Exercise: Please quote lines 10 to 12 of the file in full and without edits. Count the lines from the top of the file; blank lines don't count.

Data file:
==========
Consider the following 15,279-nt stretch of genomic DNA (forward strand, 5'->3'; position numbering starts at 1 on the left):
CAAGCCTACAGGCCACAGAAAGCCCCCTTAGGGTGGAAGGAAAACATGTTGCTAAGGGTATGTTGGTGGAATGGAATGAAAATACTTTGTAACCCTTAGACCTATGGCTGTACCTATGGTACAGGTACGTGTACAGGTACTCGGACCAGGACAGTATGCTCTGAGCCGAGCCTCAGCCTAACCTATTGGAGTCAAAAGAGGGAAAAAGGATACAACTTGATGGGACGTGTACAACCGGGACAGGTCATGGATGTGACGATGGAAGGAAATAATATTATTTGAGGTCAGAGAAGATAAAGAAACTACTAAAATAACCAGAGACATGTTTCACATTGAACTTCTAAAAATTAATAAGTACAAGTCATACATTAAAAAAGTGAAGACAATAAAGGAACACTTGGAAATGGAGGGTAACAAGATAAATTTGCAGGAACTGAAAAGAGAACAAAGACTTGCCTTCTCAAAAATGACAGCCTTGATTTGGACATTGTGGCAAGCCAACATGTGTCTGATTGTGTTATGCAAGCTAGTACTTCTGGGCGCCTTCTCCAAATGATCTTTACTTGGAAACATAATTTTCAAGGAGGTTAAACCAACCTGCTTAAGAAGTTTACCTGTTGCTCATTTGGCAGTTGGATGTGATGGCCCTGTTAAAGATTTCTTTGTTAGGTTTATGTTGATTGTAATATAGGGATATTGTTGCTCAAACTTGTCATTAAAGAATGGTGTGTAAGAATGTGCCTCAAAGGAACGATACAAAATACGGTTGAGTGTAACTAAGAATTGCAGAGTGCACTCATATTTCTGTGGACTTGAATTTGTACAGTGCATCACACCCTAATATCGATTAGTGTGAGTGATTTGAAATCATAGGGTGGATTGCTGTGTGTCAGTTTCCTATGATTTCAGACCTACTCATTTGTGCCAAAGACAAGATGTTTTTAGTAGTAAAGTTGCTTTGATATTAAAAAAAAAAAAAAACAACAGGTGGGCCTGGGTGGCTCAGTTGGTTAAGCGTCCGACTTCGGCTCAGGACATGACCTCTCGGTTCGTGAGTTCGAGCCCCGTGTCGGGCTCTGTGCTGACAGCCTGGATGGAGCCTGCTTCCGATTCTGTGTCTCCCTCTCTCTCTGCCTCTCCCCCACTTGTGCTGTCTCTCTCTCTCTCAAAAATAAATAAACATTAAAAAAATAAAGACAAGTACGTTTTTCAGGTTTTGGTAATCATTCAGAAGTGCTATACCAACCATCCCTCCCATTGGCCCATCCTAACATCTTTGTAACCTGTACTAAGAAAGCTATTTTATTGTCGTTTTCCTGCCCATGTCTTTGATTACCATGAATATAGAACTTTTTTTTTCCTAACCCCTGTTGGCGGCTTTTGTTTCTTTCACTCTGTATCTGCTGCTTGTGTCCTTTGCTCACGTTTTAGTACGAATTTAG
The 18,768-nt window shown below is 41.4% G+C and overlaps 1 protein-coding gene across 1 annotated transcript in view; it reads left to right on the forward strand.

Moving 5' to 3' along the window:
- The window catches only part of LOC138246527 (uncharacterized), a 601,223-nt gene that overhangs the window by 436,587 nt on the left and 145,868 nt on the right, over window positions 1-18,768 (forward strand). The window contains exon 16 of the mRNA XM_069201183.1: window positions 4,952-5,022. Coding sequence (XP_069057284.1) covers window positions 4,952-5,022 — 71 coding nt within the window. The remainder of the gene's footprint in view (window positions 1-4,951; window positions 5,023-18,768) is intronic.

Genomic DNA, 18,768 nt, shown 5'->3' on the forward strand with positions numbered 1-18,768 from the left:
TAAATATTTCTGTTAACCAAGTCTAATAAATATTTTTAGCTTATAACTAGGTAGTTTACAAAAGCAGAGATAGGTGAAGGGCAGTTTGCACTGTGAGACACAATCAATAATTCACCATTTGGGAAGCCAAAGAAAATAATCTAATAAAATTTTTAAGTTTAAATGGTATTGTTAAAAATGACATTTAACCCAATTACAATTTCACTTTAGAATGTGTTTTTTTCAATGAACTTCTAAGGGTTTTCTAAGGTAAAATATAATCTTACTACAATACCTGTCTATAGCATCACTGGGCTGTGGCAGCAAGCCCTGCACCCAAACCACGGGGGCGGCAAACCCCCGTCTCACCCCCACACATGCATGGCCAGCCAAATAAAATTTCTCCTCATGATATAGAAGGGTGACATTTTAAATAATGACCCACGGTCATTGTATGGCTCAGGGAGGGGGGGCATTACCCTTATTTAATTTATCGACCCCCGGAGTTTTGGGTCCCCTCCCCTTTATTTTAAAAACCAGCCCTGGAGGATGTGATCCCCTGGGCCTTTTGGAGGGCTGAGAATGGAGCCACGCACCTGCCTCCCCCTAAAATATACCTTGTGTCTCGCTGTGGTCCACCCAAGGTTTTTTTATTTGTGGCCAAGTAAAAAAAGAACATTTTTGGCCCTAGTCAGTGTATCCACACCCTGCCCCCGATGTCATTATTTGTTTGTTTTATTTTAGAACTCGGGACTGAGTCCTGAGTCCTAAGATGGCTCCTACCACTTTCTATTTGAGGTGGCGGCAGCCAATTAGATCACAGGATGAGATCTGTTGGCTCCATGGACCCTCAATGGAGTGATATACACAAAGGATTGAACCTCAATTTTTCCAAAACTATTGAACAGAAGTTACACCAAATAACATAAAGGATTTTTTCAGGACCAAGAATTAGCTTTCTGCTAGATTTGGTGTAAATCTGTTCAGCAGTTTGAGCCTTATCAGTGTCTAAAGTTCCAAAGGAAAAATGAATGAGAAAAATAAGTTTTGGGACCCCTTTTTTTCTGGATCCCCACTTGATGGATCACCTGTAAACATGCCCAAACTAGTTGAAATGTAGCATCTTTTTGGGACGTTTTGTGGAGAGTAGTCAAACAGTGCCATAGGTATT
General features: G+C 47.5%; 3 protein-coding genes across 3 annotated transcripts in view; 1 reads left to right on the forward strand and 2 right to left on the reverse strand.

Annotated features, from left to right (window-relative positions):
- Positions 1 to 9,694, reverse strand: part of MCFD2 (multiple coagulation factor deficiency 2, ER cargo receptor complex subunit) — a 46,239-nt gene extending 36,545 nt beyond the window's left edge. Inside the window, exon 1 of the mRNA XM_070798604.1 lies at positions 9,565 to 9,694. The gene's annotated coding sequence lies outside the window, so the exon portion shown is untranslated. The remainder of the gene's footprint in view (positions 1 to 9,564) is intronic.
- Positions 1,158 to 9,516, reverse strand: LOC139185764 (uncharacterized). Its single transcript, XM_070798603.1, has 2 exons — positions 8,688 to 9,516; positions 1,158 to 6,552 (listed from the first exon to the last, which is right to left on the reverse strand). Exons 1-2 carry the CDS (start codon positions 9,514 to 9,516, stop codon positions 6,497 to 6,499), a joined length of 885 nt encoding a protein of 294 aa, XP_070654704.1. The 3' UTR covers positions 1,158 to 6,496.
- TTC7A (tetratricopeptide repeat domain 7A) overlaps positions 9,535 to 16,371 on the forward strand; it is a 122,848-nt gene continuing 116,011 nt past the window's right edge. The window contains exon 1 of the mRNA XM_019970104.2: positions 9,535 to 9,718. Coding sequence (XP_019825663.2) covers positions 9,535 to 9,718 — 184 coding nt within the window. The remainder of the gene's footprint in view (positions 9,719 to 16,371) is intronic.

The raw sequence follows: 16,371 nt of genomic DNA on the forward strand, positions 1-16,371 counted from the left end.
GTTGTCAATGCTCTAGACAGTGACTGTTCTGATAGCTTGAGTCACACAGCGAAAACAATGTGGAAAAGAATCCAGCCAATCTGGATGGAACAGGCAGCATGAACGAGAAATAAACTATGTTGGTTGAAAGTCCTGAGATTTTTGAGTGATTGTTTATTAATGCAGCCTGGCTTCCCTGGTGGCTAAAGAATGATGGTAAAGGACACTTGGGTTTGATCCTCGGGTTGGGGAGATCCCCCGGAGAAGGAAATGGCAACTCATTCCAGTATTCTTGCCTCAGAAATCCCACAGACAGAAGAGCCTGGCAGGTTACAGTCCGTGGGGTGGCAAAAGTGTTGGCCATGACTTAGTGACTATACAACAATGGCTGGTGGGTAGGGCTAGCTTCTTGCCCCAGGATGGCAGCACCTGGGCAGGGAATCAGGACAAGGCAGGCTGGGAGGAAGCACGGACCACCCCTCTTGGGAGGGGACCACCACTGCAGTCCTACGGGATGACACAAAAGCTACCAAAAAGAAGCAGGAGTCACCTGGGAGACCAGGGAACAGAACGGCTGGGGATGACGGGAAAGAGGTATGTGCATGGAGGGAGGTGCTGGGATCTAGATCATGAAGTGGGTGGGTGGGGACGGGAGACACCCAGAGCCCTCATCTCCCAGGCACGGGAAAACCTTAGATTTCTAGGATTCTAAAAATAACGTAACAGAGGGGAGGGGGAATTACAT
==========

- Positions 1 to 9,694, reverse strand: part of MCFD2 (multiple coagulation factor deficiency 2, ER cargo receptor complex subunit) — a 46,239-nt gene extending 36,545 nt beyond the window's left edge. Inside the window, exon 1 of the mRNA XM_070798604.1 lies at positions 9,565 to 9,694. The gene's annotated coding sequence lies outside the window, so the exon portion shown is untranslated. The remainder of the gene's footprint in view (positions 1 to 9,564) is intronic.
- Positions 1,158 to 9,516, reverse strand: LOC139185764 (uncharacterized). Its single transcript, XM_070798603.1, has 2 exons — positions 8,688 to 9,516; positions 1,158 to 6,552 (listed from the first exon to the last, which is right to left on the reverse strand). Exons 1-2 carry the CDS (start codon positions 9,514 to 9,516, stop codon positions 6,497 to 6,499), a joined length of 885 nt encoding a protein of 294 aa, XP_070654704.1. The 3' UTR covers positions 1,158 to 6,496.
- TTC7A (tetratricopeptide repeat domain 7A) overlaps positions 9,535 to 16,371 on the forward strand; it is a 122,848-nt gene continuing 116,011 nt past the window's right edge. The window contains exon 1 of the mRNA XM_019970104.2: positions 9,535 to 9,718. Coding sequence (XP_019825663.2) covers positions 9,535 to 9,718 — 184 coding nt within the window. The remainder of the gene's footprint in view (positions 9,719 to 16,371) is intronic.